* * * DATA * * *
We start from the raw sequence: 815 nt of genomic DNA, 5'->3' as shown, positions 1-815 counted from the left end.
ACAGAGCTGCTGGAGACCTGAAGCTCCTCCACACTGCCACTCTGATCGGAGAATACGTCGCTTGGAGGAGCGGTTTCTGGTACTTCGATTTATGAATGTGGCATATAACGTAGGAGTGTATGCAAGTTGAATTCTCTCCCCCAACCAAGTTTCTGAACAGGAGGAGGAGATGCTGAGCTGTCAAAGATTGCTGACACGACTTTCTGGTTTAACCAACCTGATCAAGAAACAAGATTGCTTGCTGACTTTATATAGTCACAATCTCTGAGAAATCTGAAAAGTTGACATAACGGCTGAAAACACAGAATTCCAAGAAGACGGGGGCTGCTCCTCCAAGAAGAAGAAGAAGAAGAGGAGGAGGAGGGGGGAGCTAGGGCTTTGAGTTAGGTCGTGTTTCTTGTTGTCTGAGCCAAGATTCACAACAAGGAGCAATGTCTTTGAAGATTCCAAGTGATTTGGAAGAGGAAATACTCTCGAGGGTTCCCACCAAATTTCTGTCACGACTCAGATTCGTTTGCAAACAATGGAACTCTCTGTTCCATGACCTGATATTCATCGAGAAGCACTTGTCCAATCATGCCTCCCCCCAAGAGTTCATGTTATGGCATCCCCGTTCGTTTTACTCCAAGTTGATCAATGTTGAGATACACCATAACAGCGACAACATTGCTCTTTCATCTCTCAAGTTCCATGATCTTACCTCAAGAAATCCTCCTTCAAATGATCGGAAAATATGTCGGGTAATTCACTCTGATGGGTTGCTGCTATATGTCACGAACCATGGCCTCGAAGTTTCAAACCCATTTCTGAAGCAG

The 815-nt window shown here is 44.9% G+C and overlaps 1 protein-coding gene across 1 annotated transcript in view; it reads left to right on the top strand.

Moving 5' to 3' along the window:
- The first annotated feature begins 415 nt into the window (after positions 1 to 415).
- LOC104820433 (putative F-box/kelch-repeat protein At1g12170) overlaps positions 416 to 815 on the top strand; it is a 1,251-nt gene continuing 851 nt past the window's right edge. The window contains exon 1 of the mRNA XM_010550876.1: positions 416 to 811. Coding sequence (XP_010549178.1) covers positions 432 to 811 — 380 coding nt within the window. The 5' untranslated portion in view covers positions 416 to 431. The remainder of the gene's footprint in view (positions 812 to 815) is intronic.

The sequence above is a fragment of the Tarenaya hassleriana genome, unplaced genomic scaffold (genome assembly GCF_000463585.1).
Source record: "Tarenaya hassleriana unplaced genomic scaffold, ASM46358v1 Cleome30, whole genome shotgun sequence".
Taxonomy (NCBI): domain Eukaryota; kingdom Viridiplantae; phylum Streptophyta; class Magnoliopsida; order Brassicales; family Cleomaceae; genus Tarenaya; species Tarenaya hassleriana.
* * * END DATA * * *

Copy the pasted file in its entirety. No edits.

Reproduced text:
We start from the raw sequence: 815 nt of genomic DNA, 5'->3' as shown, positions 1-815 counted from the left end.
ACAGAGCTGCTGGAGACCTGAAGCTCCTCCACACTGCCACTCTGATCGGAGAATACGTCGCTTGGAGGAGCGGTTTCTGGTACTTCGATTTATGAATGTGGCATATAACGTAGGAGTGTATGCAAGTTGAATTCTCTCCCCCAACCAAGTTTCTGAACAGGAGGAGGAGATGCTGAGCTGTCAAAGATTGCTGACACGACTTTCTGGTTTAACCAACCTGATCAAGAAACAAGATTGCTTGCTGACTTTATATAGTCACAATCTCTGAGAAATCTGAAAAGTTGACATAACGGCTGAAAACACAGAATTCCAAGAAGACGGGGGCTGCTCCTCCAAGAAGAAGAAGAAGAAGAGGAGGAGGAGGGGGGAGCTAGGGCTTTGAGTTAGGTCGTGTTTCTTGTTGTCTGAGCCAAGATTCACAACAAGGAGCAATGTCTTTGAAGATTCCAAGTGATTTGGAAGAGGAAATACTCTCGAGGGTTCCCACCAAATTTCTGTCACGACTCAGATTCGTTTGCAAACAATGGAACTCTCTGTTCCATGACCTGATATTCATCGAGAAGCACTTGTCCAATCATGCCTCCCCCCAAGAGTTCATGTTATGGCATCCCCGTTCGTTTTACTCCAAGTTGATCAATGTTGAGATACACCATAACAGCGACAACATTGCTCTTTCATCTCTCAAGTTCCATGATCTTACCTCAAGAAATCCTCCTTCAAATGATCGGAAAATATGTCGGGTAATTCACTCTGATGGGTTGCTGCTATATGTCACGAACCATGGCCTCGAAGTTTCAAACCCATTTCTGAAGCAG

The 815-nt window shown here is 44.9% G+C and overlaps 1 protein-coding gene across 1 annotated transcript in view; it reads left to right on the top strand.

Moving 5' to 3' along the window:
- The first annotated feature begins 415 nt into the window (after positions 1 to 415).
- LOC104820433 (putative F-box/kelch-repeat protein At1g12170) overlaps positions 416 to 815 on the top strand; it is a 1,251-nt gene continuing 851 nt past the window's right edge. The window contains exon 1 of the mRNA XM_010550876.1: positions 416 to 811. Coding sequence (XP_010549178.1) covers positions 432 to 811 — 380 coding nt within the window. The 5' untranslated portion in view covers positions 416 to 431. The remainder of the gene's footprint in view (positions 812 to 815) is intronic.

The sequence above is a fragment of the Tarenaya hassleriana genome, unplaced genomic scaffold (genome assembly GCF_000463585.1).
Source record: "Tarenaya hassleriana unplaced genomic scaffold, ASM46358v1 Cleome30, whole genome shotgun sequence".
Taxonomy (NCBI): domain Eukaryota; kingdom Viridiplantae; phylum Streptophyta; class Magnoliopsida; order Brassicales; family Cleomaceae; genus Tarenaya; species Tarenaya hassleriana.